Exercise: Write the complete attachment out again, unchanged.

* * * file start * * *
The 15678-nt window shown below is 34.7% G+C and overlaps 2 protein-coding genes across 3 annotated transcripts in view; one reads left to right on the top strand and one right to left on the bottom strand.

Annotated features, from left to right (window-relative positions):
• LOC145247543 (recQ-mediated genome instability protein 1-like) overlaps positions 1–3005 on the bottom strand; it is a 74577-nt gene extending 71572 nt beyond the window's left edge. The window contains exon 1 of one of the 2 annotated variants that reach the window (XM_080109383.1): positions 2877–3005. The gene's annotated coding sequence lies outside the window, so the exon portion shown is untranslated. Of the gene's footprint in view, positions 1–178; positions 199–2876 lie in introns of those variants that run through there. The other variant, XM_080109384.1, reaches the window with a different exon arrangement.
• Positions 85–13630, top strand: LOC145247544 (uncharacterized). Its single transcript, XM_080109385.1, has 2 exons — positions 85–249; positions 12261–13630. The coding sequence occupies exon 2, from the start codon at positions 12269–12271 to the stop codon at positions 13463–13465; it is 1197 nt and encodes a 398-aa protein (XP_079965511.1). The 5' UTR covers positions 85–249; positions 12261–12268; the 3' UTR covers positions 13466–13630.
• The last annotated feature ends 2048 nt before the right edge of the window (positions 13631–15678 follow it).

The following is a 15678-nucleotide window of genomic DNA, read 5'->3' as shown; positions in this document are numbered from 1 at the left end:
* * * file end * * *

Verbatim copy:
The 15678-nt window shown below is 34.7% G+C and overlaps 2 protein-coding genes across 3 annotated transcripts in view; one reads left to right on the top strand and one right to left on the bottom strand.

Annotated features, from left to right (window-relative positions):
• LOC145247543 (recQ-mediated genome instability protein 1-like) overlaps positions 1–3005 on the bottom strand; it is a 74577-nt gene extending 71572 nt beyond the window's left edge. The window contains exon 1 of one of the 2 annotated variants that reach the window (XM_080109383.1): positions 2877–3005. The gene's annotated coding sequence lies outside the window, so the exon portion shown is untranslated. Of the gene's footprint in view, positions 1–178; positions 199–2876 lie in introns of those variants that run through there. The other variant, XM_080109384.1, reaches the window with a different exon arrangement.
• Positions 85–13630, top strand: LOC145247544 (uncharacterized). Its single transcript, XM_080109385.1, has 2 exons — positions 85–249; positions 12261–13630. The coding sequence occupies exon 2, from the start codon at positions 12269–12271 to the stop codon at positions 13463–13465; it is 1197 nt and encodes a 398-aa protein (XP_079965511.1). The 5' UTR covers positions 85–249; positions 12261–12268; the 3' UTR covers positions 13466–13630.
• The last annotated feature ends 2048 nt before the right edge of the window (positions 13631–15678 follow it).

The following is a 15678-nucleotide window of genomic DNA, read 5'->3' as shown; positions in this document are numbered from 1 at the left end: